As per the above output, it is clearly visible that the output has changed after assigning the test methods with test priority. Test method with lower priority i.e. cloginTest() was executed first followed by bregisterTest() and clogoutTest(). Hence, the alphabetical order of test method names is not taken while providing the test priority to these test methods.

Test execution order with the same priority in TestNG

To understand how test cases with same priority in TestNG are executed, consider the following example:

package ui;
import org.testng.annotations.Test;
public class Login {
@Test(priority = 1)
public void loginTest() {
System.out.println("Login successful");

}
@Test(priority = 2)
public void registerTest() {
System.out.println("Register successful");
}

@Test(priority = 2)
public void sendEmail() {
System.out.println("Sent email successfully");
}

@Test(priority = 3)
public void logoutTest() {
System.out.println("Logout successful");
}
}

The output of the above example will be:

Test Case with Same Priority in TestNG

In the above example, you can see that the two test methods have the same priority. In such cases, TestNG will execute the test methods with the same priority in alphabetical order, i.e., TestNG considers the alphabetical order of ‘r’ and ‘s’ and executes them accordingly. Hence, registerTest() was executed before sendEmail().

Test execution order with a combination of Prioritized and Non-prioritized methods in TestNG

To understand how test execution works when there are Test Cases with priority and without priority running together, consider the following example:

package ui;

import org.testng.annotations.Test;

public class Login {

@Test

public void loginTest() {

System.out.println("Login successful");

}

@Test(priority = 0)

public void registerTest() {

System.out.println("Register successful");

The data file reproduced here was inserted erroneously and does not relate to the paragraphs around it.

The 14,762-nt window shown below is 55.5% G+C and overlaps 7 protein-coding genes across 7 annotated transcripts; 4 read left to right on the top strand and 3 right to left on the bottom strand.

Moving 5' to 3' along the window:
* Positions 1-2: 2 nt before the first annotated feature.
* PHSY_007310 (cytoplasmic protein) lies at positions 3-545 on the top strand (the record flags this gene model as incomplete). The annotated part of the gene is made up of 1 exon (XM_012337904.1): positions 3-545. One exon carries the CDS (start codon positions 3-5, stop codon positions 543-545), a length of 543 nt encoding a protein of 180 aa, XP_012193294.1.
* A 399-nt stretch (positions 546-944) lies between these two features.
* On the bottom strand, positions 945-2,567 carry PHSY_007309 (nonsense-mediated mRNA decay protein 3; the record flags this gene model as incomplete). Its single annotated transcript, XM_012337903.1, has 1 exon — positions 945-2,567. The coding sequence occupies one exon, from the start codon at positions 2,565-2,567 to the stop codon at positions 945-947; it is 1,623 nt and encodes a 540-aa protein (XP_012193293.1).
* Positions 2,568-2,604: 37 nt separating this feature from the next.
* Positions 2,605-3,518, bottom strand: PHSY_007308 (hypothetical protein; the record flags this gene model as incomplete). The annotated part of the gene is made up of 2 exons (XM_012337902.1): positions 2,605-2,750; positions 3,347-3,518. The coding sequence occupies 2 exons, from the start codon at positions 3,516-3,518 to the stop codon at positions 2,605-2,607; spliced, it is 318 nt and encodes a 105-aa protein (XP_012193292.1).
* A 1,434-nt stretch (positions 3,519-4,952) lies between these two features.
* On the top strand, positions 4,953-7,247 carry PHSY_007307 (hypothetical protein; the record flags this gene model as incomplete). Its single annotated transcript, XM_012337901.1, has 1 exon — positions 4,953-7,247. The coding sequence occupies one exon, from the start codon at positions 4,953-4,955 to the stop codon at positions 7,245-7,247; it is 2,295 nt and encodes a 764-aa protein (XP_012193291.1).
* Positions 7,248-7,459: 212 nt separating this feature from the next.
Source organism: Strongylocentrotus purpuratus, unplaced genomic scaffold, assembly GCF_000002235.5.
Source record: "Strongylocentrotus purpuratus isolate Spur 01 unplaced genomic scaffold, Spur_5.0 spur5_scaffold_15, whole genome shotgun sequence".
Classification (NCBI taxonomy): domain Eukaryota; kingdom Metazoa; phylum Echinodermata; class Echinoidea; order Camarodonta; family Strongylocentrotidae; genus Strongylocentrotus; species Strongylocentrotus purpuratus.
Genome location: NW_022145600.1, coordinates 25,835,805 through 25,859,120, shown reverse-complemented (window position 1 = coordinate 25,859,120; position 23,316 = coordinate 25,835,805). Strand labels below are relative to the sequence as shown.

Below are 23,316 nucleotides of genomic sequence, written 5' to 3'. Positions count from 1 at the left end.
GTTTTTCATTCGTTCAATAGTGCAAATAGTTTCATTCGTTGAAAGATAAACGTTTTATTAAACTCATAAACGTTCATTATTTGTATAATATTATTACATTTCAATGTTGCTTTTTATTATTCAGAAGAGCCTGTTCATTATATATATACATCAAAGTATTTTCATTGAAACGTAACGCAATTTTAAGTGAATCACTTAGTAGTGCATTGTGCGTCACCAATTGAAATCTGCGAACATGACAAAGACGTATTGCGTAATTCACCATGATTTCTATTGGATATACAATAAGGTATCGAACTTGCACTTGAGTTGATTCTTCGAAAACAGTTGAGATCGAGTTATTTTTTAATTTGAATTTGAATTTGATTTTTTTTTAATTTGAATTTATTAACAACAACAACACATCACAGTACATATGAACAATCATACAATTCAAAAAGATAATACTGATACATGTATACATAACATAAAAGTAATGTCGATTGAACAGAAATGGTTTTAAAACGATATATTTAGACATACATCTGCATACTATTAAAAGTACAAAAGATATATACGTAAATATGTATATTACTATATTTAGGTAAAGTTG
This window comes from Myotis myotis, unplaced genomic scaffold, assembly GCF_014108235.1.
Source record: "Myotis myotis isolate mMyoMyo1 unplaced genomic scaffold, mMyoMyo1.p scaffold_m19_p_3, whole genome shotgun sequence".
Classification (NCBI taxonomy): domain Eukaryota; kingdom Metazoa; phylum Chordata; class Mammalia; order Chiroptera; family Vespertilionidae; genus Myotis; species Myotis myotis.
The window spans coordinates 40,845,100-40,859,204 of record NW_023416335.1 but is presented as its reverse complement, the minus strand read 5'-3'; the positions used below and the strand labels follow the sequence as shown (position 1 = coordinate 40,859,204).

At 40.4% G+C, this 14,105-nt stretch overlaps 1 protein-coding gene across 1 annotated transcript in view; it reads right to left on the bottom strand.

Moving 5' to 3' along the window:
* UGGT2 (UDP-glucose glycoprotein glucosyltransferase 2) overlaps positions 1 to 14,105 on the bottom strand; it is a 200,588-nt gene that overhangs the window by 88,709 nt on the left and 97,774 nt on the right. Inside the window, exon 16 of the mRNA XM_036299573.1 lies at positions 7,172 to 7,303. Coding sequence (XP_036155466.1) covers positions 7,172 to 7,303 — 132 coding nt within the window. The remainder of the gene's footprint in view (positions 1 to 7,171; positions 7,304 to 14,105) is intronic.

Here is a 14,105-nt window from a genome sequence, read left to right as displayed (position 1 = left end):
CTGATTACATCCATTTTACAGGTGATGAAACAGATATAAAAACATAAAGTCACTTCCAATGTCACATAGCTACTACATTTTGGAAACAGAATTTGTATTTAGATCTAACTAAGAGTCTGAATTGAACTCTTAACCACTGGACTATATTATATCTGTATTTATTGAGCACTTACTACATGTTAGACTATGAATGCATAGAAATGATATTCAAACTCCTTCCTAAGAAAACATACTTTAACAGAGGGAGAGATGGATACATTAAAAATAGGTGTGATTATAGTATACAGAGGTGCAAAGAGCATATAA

}

@Test(priority = -1)

public void sendEmail() {

System.out.println("Sent email successfully");

}

@Test(priority = 1)

public void checkCalendar() {

System.out.println("Calendar checked successfully");

}

@Test

public void meetUp() {

System.out.println("Zoom Meet successful");

}

@Test(priority = 1)

public void logoutTest() {

System.out.println("Logout successful");

}

}

In the above example, the sendEmail() test method with a negative priority. Thus, it gets executed first. This is followed by loginTest() and meetUp() test methods which are non-prioritized methods that are executed based on alphabetical order ‘l’ and then ‘m’

Next, registerTest() method is executed since it has a zero priority. This is then followed by test methods checkCalendar() and logoutTest() methods that have the same priority. TestNG considered the alphabetical order of their method names and executed checkCalendar() before logoutTest() test method.

Following is the output obtained:

Combination of Test Cases with and without Priority in TestNG

Running Prioritized Tests in TestNG using Selenium

Now, let’s automate Google’s Home page and print the Home Page title using the TestNG Priority feature.

package testNGPriority;
import org.openqa.selenium.WebDriver; 
import org.openqa.selenium.firefox.FirefoxDriver; 
import org.testng.annotations.Test; 
public class FirefoxTest 
{ 
WebDriver driver; // Creating reference of WebDriver. 
@Test(priority = 1) 
public void driverSetup()
{ 
System.out.println("Running Firefox"); 
driver = new FirefoxDriver(); // Create an object of ChromeDriver class. 
} 
@Test(priority = 2) 
public void getURL()
{ 
driver.get("https://www.google.com"); 
} 
@Test(priority = 3) 
public void getTitle()
{ 
String title = driver.getTitle(); 
System.out.println(title); 
} 
@Test(priority = 4) 
public void closeBrowser()
{ 
driver.close(); 
System.out.println("Test successfully passed"); 
} 
}

The output will be something like this:

TestNG Prioritization in Selenium

Note: TestNG Prioritization does not work when running tests parallelly since all the tests are executed simultaneously during parallel execution.

Conclusion

TestNG provides an important feature of Test Priority which is very useful in running the code in the sequence we want with bare minimum or no changes to the existing code. TestNG acts as a run tool here, enabling this feature for the users.

However, it is recommended to run the TestNG with Selenium tests on real devices to get more accurate results. BrowserStack’s real device cloud allows QA to run tests under real user conditions with access to 3000+ real devices and browsers. 

Try BrowserStack for Free

Tags
Automated UI Testing Automation Testing Selenium Selenium Webdriver